Berkeley is #movements
It’s been a tumultuous semester for political activism at UC Berkeley, full of students encouraging their peers to #StandWithPlannedParenthood on Sproul Plaza, marching in solidarity with Mizzou’s #ConcernedStudent1950, demanding climate justice leadership from #COP21, invoking calls to long-term solutions for higher-education funding crises at the #MillionStudentMarch, and as always, much, much more.
For every hashtag, a movement. For every movement, a hashtag.
Fortunately, UC Berkeley is one place that reliably follows through on passion and ensures that advocacy transcends armchair activism and manifests itself both in the streets and in legislative offices. Such activism at UC Berkeley has, for years, molded our campus into a beacon of progressivism, earning us the attention of the nation and the attendance of notable public figures such as Laverne Cox and Martin O’Malley.
This fall semester has been characterized by grassroots organizing and mobilizing, but as the state legislature swings back from recess in the spring, the halls of the State Capitol will fill with students ready to lobby for our vested interests. It is said that where California goes, the nation follows. A step further: Where UC Berkeley goes, California follows. Lest you become jaded by the constant protests and marches, pay attention. UC Berkeley students just might change the world.
Rigel Robinson is the vice president of membership for Cal Berkeley Democrats and a UC Berkeley sophomore.
Berkeley is discovery
2015 has been another banner year for research at UC Berkeley. Our faculty, students and researchers made a number of important discoveries and started many new projects during the past year, far too many too describe here. Some of the highlights that make it to my perhaps idiosyncratic list are as follows:
- The Breakthrough Prize was awarded to Ian Agol and Kam-Biu Luk for their pioneering discoveries in mathematics and elementary particle physics, respectively.
- Peidong Yang, a chemist trying to capture carbon dioxide from the air and turn it into a sustainable transportation fuel, received a MacArthur “genius grant” for his work on nanowires.
- The CRISPR/Cas9 gene-editing technique invented by professor Jennifer Doudna continues to be refined by research teams around the world. Doudna is helping to lead the conversation about the ethical use of the technology in an effort to codify international consensus on editing DNA, recommending against applying it to human germ cells.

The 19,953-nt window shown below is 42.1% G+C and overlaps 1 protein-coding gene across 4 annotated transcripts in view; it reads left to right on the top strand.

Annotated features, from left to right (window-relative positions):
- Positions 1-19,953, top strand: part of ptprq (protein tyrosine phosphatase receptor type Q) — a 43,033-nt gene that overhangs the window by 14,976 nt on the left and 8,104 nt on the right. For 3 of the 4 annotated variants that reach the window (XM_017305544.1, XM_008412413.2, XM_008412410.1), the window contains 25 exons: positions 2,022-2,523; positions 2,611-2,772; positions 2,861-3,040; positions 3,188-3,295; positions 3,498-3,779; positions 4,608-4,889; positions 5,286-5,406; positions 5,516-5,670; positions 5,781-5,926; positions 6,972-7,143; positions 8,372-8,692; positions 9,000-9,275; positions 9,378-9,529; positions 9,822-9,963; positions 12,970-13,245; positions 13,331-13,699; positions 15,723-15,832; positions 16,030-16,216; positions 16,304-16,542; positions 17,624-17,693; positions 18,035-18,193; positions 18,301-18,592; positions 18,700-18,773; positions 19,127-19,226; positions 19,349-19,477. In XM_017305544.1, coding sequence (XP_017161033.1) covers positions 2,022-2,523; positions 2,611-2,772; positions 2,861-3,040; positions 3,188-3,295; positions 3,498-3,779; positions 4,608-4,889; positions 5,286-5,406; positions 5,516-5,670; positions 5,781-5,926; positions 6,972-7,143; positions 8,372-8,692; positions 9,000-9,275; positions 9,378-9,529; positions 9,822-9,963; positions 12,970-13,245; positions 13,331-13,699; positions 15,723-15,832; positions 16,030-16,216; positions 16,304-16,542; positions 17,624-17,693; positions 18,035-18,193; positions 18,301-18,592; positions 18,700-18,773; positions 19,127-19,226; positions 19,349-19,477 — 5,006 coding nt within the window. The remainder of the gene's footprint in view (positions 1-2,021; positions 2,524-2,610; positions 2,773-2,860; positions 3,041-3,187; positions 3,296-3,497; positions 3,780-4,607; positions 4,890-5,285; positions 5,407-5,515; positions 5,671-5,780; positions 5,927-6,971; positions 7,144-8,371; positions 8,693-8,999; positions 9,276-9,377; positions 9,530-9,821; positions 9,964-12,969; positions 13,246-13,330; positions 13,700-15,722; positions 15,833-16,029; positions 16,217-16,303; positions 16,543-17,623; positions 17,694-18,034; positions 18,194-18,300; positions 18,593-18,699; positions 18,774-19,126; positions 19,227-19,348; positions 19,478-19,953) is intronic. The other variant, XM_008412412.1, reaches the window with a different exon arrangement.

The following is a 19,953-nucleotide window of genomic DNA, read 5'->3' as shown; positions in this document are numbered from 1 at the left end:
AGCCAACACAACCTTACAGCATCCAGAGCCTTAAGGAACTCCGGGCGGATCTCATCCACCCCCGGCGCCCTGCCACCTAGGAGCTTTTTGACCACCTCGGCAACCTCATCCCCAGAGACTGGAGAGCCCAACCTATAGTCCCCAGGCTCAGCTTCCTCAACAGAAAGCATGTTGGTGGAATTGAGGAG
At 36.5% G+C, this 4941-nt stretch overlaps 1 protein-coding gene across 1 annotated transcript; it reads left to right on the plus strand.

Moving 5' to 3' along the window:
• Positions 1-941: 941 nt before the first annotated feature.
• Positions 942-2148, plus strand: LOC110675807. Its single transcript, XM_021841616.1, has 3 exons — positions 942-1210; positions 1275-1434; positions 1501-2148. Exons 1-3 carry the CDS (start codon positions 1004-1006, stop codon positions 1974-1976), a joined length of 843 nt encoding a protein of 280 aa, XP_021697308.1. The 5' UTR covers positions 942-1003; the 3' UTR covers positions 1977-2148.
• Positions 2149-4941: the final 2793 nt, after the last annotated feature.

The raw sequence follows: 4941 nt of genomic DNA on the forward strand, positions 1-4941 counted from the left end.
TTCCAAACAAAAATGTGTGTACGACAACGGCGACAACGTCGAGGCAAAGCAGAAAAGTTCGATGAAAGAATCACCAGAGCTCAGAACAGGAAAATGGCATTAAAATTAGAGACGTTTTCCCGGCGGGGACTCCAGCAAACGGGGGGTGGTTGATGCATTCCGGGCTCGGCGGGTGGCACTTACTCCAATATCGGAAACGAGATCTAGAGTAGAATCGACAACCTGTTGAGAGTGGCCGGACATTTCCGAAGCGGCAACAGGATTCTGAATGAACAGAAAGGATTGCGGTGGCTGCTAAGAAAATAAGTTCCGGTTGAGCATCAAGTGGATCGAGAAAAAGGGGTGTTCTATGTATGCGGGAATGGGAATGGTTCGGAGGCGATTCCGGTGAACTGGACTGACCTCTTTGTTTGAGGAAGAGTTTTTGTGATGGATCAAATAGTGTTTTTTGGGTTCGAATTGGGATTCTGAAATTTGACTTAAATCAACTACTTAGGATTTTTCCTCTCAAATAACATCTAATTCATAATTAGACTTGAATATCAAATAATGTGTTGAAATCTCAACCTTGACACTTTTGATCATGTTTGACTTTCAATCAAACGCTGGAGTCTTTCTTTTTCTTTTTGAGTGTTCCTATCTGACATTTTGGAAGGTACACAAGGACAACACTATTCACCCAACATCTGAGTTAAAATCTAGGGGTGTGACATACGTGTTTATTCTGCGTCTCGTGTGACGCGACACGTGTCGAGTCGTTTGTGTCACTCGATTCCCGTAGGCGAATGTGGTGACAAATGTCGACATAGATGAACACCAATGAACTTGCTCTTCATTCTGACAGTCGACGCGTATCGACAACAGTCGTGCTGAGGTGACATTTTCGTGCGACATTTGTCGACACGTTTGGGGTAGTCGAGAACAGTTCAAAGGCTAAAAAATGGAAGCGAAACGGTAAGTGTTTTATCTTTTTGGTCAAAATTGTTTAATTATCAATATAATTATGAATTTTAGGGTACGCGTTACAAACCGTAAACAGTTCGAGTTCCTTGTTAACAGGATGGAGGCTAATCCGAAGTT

- Scientists at the Space Sciences laboratory designed and built the in situ instrumentation for the Mars MAVEN mission, which recently discovered that Mars loses a major portion of its atmosphere directly to space.
- Chemists Christopher Chang and Omar Yaghi developed a powerful method for removing greenhouse gases from power plant emissions.
- The Helen Wills Neuroscience Institute celebrated the grand opening of the Zeiss Berkeley Brain Microscopy Innovation Center, a campus resource that will generate commercially available microscopy tools optimized for use with emerging neurotechnologies.
- The Berkeley Natural History Museums continue to lead the nation in the use of collections to gauge the human impact on our environment, with research on the acceleration of human–induced species loss providing evidence that we are likely entering a sixth mass extinction.
Across the campus, we continue to see increased interest among faculty and students to bring their research to the marketplace, taking advantage of the campus ecosystem and supporting innovation and entrepreneurship.
Christopher McKee is the interim vice chancellor for research at UC Berkeley.
Berkeley is activism
In solidarity with campus custodians and parking attendants subcontracted under private companies, the Student Labor Committee, or SLC, and AFSCME 3299 launched the #Justice4UCWorkers campaign to demand full direct employment by the university. At the beginning of the semester, workers conducted a public delegation to Labor Relations at UC Berkeley with their demands. Workers then told their stories in a public speak-out, which about 150 students attended before subsequently marching to Chancellor Nicholas Dirks’ estate in support of the workers. In October, the LA Times published an article detailing the U.S. Department of Labor’s federal investigation of labor conditions in the stadium under Performance First. As media attention continued, worker-organizers began to face retaliation. Lizbeth, a Performance First worker, was told she would be fired. Students arranged a sit-in at the Athletics Department, resulting in eight students being forcibly removed and cited with trespassing and disrupting a business. Additionally, Peformance First rehired Lizbeth. The campaign also worked with the ASUC, which passed a bill of support for the campaign and the overall goal of insourcing. Next, the campaign organized a rally at the Students of Color Conference, which coalesced at Dirks’ property to call for the recognition of workers’ demands. After immense support by conference attendees from different campuses and UC Berkeley’s student body, the campaign interrupted the regents’ meeting with their own rendition of “Hotline Bling” by centering the lyrics around insourcing to garner attention. Most recently, because of the inaction of the administration despite popular support from students and staff, the SLC organized what was possibly the largest occupation of California Hall in history, which ended with the arrest of 22 students.
Lucy Tate is a member of the Student Labor Committee.